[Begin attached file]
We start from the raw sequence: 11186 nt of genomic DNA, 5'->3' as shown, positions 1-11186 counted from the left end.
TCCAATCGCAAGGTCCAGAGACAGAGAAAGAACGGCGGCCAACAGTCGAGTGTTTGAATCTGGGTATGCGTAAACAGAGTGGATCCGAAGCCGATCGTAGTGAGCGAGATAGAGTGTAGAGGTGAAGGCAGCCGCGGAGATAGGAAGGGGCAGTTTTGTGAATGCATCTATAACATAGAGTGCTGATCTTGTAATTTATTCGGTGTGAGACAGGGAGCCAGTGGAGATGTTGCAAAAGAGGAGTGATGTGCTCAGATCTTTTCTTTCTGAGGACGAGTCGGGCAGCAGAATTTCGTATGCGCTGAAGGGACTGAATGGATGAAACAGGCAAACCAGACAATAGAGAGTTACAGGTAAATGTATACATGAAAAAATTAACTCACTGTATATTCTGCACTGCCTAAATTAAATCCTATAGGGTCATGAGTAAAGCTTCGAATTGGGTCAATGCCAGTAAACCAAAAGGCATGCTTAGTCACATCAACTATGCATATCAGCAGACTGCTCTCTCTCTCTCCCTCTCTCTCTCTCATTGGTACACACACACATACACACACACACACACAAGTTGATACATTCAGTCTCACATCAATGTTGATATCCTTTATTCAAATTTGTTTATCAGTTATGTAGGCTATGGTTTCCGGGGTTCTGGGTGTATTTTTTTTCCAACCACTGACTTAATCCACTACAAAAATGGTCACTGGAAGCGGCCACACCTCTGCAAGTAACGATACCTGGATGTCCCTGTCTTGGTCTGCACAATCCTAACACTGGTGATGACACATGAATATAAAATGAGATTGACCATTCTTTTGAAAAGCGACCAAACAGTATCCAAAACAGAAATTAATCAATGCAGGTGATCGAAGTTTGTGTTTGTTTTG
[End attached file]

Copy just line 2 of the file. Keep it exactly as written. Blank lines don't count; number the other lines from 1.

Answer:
TCCAATCGCAAGGTCCAGAGACAGAGAAAGAACGGCGGCCAACAGTCGAGTGTTTGAATCTGGGTATGCGTAAACAGAGTGGATCCGAAGCCGATCGTAGTGAGCGAGATAGAGTGTAGAGGTGAAGGCAGCCGCGGAGATAGGAAGGGGCAGTTTTGTGAATGCATCTATAACATAGAGTGCTGATCTTGTAATTTATTCGGTGTGAGACAGGGAGCCAGTGGAGATGTTGCAAAAGAGGAGTGATGTGCTCAGATCTTTTCTTTCTGAGGACGAGTCGGGCAGCAGAATTTCGTATGCGCTGAAGGGACTGAATGGATGAAACAGGCAAACCAGACAATAGAGAGTTACAGGTAAATGTATACATGAAAAAATTAACTCACTGTATATTCTGCACTGCCTAAATTAAATCCTATAGGGTCATGAGTAAAGCTTCGAATTGGGTCAATGCCAGTAAACCAAAAGGCATGCTTAGTCACATCAACTATGCATATCAGCAGACTGCTCTCTCTCTCTCCCTCTCTCTCTCTCATTGGTACACACACACATACACACACACACACACAAGTTGATACATTCAGTCTCACATCAATGTTGATATCCTTTATTCAAATTTGTTTATCAGTTATGTAGGCTATGGTTTCCGGGGTTCTGGGTGTATTTTTTTTCCAACCACTGACTTAATCCACTACAAAAATGGTCACTGGAAGCGGCCACACCTCTGCAAGTAACGATACCTGGATGTCCCTGTCTTGGTCTGCACAATCCTAACACTGGTGATGACACATGAATATAAAATGAGATTGACCATTCTTTTGAAAAGCGACCAAACAGTATCCAAAACAGAAATTAATCAATGCAGGTGATCGAAGTTTGTGTTTGTTTTG